ideas requested

cicadidaeJanuary 18, 2010


I am very new to frugality. My idea of happiness was spending most of what I had left after bills on ebay or in hardware stores!.

We are now pulling our small family (two adults, one dog, and three cats) out of a small debt problem and learning that frugality actually feels good. Appreciating what I have is something really nice and rather new. We are learning this frugality thing slowly and taking it by baby steps. Probably most of you would be shocked at what we still do wrong but we are getting it!

The following are areas in which I think I would like to be more frugal. If any of you have suggestions I would be happy to read them all.

Dishwasher soap: Can you make it yourself without having a bubblerink on your floor after turning the machine on?

Catfood: one of our cats has FUS. He needs CD food. Is there any way of getting cheaper than at our vets? It is really expensive and what HE eats, the others also eat so it is one pricey kitty.

Someone somewhere used to make fire logs out of recycled paper. I tried to do it and the thing was impossible to catch on fire.

What about dogfood? Please don't think of me as a jerk. I make sure my dog eats the right thing with as little fillers as possible. But he is BIG (mostly pyrenees) and eats more than I do. Any suggestions of places where good dog food can be purchased less expensively?

I will think of more things but have to get to work.


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Dog food---- check out the Costco house brand chicken and brown rice (not the lamb and rice) food. Lots of people are feeding that right now.

Some economies are false. For something like DW detergent, try the house brand at a store like Walmart, or look for a good sale on other brands. If you bought the ingredients for DW soap (enzymes? which is the basis for all the best detergents), and it didn't work well for you, that is a false economy. Try using less. If you don't have really hard water, you should do well with a heaping tablespoon. Most people use twice that much. If you can cut the amount that you use in half, you just saved 50% on DW detergent.

For cat food, if your cat is on a prescription diet, don't mess with it. Unless you want to prepare homemade food for your cat, which may not be cheaper.

    Bookmark   January 18, 2010 at 1:06PM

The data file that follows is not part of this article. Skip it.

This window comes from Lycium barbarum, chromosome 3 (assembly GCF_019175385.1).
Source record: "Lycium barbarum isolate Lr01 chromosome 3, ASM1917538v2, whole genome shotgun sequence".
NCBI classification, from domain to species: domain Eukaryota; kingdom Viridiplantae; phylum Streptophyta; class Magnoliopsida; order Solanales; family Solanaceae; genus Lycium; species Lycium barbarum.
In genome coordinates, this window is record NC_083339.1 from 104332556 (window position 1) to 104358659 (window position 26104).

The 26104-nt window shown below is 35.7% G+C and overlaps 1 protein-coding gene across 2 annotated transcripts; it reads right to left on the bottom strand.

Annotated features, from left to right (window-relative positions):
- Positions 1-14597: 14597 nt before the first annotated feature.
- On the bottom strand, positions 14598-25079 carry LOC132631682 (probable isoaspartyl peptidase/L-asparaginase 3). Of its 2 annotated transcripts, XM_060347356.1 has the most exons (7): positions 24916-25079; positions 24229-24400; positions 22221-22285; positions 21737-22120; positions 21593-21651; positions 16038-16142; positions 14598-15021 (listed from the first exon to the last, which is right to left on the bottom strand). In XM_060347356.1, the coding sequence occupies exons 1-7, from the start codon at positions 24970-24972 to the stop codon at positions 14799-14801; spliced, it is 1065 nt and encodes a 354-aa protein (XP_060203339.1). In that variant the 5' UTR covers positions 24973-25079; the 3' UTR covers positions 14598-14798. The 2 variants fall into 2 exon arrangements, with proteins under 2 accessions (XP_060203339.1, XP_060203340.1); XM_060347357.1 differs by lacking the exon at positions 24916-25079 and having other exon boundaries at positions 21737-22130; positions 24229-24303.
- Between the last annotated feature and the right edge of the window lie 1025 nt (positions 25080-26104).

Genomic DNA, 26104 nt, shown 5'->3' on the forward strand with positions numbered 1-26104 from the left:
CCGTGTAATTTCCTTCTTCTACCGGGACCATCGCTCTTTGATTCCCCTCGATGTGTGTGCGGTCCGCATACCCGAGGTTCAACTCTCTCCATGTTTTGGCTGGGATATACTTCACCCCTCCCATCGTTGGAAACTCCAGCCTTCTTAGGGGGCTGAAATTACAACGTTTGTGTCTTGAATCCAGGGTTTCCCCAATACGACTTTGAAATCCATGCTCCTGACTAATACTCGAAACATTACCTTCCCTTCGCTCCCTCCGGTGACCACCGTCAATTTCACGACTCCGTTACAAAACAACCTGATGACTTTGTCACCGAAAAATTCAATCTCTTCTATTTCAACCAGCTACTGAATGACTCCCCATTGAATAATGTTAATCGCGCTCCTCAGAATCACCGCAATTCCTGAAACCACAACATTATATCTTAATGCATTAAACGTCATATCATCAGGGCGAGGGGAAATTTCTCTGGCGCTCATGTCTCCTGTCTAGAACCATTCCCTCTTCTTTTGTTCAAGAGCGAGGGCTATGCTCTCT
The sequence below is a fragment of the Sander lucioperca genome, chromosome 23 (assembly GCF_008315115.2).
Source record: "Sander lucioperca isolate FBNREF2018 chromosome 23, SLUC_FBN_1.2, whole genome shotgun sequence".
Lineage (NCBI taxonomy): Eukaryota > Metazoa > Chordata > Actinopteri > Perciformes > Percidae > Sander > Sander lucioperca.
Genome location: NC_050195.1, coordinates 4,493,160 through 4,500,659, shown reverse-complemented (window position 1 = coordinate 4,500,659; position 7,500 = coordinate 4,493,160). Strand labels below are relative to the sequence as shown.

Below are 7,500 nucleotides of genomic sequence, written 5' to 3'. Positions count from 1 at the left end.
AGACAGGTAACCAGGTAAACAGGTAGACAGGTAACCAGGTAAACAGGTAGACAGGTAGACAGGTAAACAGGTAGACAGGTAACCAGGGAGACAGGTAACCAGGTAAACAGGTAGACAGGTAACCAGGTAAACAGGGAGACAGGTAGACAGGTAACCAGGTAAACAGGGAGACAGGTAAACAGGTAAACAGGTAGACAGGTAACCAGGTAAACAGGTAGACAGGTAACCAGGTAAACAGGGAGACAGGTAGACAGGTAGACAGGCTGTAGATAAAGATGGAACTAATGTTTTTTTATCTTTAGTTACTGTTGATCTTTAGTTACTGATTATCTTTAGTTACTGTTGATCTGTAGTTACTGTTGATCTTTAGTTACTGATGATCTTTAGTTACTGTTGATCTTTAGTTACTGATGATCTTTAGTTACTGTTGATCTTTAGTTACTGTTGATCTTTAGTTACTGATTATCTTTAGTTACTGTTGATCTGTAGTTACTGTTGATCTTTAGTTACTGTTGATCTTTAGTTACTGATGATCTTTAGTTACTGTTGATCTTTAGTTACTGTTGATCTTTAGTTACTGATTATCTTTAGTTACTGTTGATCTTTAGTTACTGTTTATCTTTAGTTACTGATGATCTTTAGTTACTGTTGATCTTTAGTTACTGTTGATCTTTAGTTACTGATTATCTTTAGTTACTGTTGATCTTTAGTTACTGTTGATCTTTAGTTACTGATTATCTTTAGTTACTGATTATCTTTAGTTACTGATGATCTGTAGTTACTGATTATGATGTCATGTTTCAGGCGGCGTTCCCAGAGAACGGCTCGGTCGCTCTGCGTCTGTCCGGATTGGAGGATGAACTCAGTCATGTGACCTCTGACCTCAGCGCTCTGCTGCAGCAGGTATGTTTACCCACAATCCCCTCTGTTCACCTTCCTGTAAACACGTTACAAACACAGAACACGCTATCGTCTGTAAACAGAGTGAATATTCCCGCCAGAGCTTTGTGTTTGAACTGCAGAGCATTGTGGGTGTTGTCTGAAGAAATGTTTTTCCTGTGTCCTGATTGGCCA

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Step 1: you need to set up a monthly budget.

Track all of your spending for an entire month. Write down everything you spend. Utility bills, fast food lunches, credit card interest, everything.

You won't know where to cut until you're really able to see where the money is actually going.

    Bookmark   January 18, 2010 at 1:29PM
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While it is good to look for small items to save money on, your biggest impact can be had by reducing your biggest bills. Housing - vehicles - utilities - clothes - food.

Write down everything you spend for a month. Then, start looking for the areas you can save the most money. It might be not eating out. It might be refinancing a house. It might be selling an expensive car and driving a little junker instead.

Re firewood - check out the free section on craigs list. In my area, someone posts free wood just about every day.

    Bookmark   January 18, 2010 at 5:15PM
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Hi cicadidae,

Congratulations on your decision to manage your money more effectively. May I suggest that you make a game of it, rather than a rather oppressive chore?

It'll be a lot more effective if you can get everyone in the family on board, as well - and if they can view it as a game, as well.

I agree with the suggestion that you write down every last expense for a month - that'll give you a better idea of precisely where your money is going ... and you may find some holes in the rainbarrel that you may choose to partially or fully plug.

Have you ever lived paycheque-to-paycheque, with no extra money on hand in case of unusual expenses?

I've never been in handcuffs, and I don't want to be in any, either. It's difficult enough being perennially short of money, which I call being in financial handcuffs ... but when we set up our personal financial affairs so that we operate on a paycheque-to-paycheque basis, I say that we're putting ourselves into financial handcuffs: not a pleasant experience!

Do you have some funds on hand available in case a substanial expensive emergency should rear its ugly head ... maybe next week?

Some people say, 'No problem - we'll just put it on the credit card' ... but before you consider that too seriously, have you looked at the interest rates that those issuers charge? About 18% for regular cards, and around 28% for store-issued cards, usually.

As most of the stuff that most of us buy isn't deductible, if you are in 20% income tax bracket, you must earn 25% more than that interest rate in order to have the after-tax money necessary to pay the interest - before paying off one cent of principal. For example, if you're paying 28%, 25% of that is 7, which added to the 28 becomes 35 ... 20% of 35 is 7, deduct that from the 35 leaves 28 - the amount that you need to pay the interest.

Do you have a good credit record? Can you set up a Line of Credit with your credit union or bank to use in case of an emergency - a "real" emergency, that is, not just some routine "want" that jumps up every now and again, masquerading as important?

If you put the price of an emergency expense on the credit card, such a line of credit could be drawn on to pay that account in full when due, to avoid the high interest rates.